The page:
The Supreme Court on Thursday kept a hold on President Donald Trump’s financial records that Congress has been seeking for more than a year. The ruling returns the case to lower courts, with no clear prospect for when the case might ultimately be resolved.
The 7-2 outcome is at least a short-term victory for Trump, who has strenuously sought to keep his financial records private.
"Congressional subpoenas for information from the President, however, implicate special concerns regarding the separation of powers. The courts below did not take adequate account of those concerns," Roberts wrote in the congressional case.
The decision came after the court upheld a New York prosecutor’s demand for Trump’s tax returns as part of a criminal investigation that includes hush-money payments to women who claim they had affairs with Trump.
"The president is neither absolutely immune from state criminal subpoenas seeking his private papers nor entitled to a heightened standard of need," Roberts wrote for the court in the decision on the New York grand jury case.
The court ruled 7-2 in a case in which it heard arguments by telephone in May because of the coronavirus pandemic.
The records are held by Trump’s longtime accounting firm, Mazars USA, which has said it would comply with a court order.
It probably will be at least several weeks before the court issues a formal judgment that would trigger the turnover of the records.
The court rejected arguments by Trump’s lawyers and the Justice Department that the president is immune to investigation while he holds office or that a prosecutor must show a greater need than normal to obtain the records.
Trump’s two high court appointees, Justices Neil Gorsuch and Brett Kavanaugh, joined the majority in both cases, while Justices Clarence Thomas and Samuel Alito dissented in both.
Trump quickly responded on Twitter:
The Supreme Court sends case back to Lower Court, arguments to continue. This is all a political prosecution. I won the Mueller Witch Hunt, and others, and now I have to keep fighting in a politically corrupt New York. Not fair to this Presidency or Administration!"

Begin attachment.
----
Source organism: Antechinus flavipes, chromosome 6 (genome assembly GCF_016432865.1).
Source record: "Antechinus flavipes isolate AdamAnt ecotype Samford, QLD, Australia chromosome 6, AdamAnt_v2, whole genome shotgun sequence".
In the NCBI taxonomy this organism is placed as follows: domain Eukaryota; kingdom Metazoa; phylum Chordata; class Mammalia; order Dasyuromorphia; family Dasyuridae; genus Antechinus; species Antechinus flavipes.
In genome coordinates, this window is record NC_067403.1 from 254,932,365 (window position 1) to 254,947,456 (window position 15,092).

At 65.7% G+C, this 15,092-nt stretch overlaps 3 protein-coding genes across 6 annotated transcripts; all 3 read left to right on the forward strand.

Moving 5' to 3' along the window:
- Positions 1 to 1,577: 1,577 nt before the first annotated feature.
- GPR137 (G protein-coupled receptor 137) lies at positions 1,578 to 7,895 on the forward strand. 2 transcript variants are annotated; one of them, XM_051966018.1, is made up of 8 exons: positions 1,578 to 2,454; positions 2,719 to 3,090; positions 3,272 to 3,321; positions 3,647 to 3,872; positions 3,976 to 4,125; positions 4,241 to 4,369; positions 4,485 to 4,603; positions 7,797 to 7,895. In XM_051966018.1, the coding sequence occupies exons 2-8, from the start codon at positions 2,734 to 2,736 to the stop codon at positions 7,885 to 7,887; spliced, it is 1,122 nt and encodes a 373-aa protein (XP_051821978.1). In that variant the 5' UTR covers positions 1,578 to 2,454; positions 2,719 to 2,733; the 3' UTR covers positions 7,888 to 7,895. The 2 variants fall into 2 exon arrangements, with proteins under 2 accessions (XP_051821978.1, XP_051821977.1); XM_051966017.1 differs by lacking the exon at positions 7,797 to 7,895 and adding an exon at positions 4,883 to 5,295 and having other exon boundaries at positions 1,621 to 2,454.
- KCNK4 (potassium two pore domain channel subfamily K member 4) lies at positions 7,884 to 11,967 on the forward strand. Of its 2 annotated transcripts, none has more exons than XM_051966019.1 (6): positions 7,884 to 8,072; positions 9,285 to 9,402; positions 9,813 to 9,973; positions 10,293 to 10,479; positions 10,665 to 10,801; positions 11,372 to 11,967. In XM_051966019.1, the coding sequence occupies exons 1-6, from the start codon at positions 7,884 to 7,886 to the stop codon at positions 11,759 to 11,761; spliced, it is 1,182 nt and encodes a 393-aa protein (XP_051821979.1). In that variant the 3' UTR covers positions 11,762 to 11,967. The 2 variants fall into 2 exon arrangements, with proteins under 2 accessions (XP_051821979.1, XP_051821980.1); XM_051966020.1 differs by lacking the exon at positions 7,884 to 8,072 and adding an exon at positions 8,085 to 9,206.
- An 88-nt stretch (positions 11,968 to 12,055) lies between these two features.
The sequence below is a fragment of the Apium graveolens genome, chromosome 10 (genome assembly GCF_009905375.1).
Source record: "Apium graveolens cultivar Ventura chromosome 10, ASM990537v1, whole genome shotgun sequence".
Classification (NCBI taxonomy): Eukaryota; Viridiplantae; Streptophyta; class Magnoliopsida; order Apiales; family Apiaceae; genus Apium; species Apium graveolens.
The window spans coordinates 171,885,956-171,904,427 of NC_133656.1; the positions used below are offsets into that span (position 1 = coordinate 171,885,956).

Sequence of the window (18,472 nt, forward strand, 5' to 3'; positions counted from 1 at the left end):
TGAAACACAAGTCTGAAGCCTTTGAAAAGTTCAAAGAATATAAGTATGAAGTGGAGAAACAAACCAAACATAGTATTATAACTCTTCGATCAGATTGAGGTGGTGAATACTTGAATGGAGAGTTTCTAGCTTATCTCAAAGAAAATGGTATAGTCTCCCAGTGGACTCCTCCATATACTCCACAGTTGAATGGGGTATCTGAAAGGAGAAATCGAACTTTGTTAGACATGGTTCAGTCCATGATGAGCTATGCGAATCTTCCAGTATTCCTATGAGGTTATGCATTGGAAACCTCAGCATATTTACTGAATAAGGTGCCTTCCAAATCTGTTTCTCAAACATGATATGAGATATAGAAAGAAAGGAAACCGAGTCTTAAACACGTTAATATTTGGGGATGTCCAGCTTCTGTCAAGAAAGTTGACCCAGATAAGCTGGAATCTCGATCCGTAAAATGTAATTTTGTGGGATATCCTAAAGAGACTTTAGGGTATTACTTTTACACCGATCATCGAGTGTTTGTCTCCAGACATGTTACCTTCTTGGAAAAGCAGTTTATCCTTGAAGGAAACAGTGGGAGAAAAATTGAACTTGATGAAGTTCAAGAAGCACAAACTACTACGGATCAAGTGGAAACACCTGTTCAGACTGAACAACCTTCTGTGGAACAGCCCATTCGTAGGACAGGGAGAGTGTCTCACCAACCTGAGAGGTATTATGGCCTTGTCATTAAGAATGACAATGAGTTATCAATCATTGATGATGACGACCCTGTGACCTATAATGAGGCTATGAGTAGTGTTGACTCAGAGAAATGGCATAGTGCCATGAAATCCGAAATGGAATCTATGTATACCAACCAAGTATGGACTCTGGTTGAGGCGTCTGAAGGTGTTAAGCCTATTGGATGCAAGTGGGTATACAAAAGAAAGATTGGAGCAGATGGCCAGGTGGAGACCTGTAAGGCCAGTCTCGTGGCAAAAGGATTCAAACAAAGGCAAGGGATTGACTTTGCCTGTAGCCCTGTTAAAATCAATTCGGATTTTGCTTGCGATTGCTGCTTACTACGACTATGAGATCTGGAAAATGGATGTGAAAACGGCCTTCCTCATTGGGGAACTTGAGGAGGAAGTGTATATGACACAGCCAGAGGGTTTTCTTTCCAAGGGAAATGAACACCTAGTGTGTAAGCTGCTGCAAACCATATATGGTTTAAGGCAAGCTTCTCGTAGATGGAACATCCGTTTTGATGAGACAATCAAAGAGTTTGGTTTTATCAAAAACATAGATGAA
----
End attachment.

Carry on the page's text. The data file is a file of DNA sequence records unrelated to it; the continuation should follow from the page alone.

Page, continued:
In a second tweet, Trump said: "Courts in the past have given “broad deference”. BUT NOT ME!"
In two earlier cases over presidential power, the Supreme Court acted unanimously in requiring President Richard Nixon to turn over White House tapes to the Watergate special prosecutor and in allowing a sexual harassment lawsuit against Clinton to go forward.
In those cases, three Nixon appointees and two Clinton appointees, respectively, voted against the president who chose them for the high court. A fourth Nixon appointee, William Rehnquist, sat out the tapes case because he had worked closely as a Justice Department official with some of the Watergate conspirators whose upcoming trial spurred the subpoena for the Oval Office recordings.
The subpoenas are not directed at Trump himself. Instead, House committees want records from Deutsche Bank, Capital One and the Mazars USA accounting firm. Mazars also is the recipient of Manhattan District Attorney Cyrus Vance’s subpoena.
Appellate courts in Washington, D.C., and New York brushed aside the president’s arguments in decisions that focused on the fact that the subpoenas were addressed to third parties asking for records of Trump’s business and financial dealings as a private citizen, not as president.
Two congressional committees subpoenaed the bank documents as part of their investigations into Trump and his businesses. Deutsche Bank has been one of the few banks willing to lend to Trump after a series of corporate bankruptcies and defaults starting in the early 1990s.
Vance and the House Oversight and Reform Committee sought records from Mazars concerning Trump and his businesses based on payments that Trump’s former personal lawyer, Michael Cohen, arranged to keep two women from airing their claims of decade-old extramarital affairs with Trump.
This report is compiled with material from The Associated Press and Bloomberg News.
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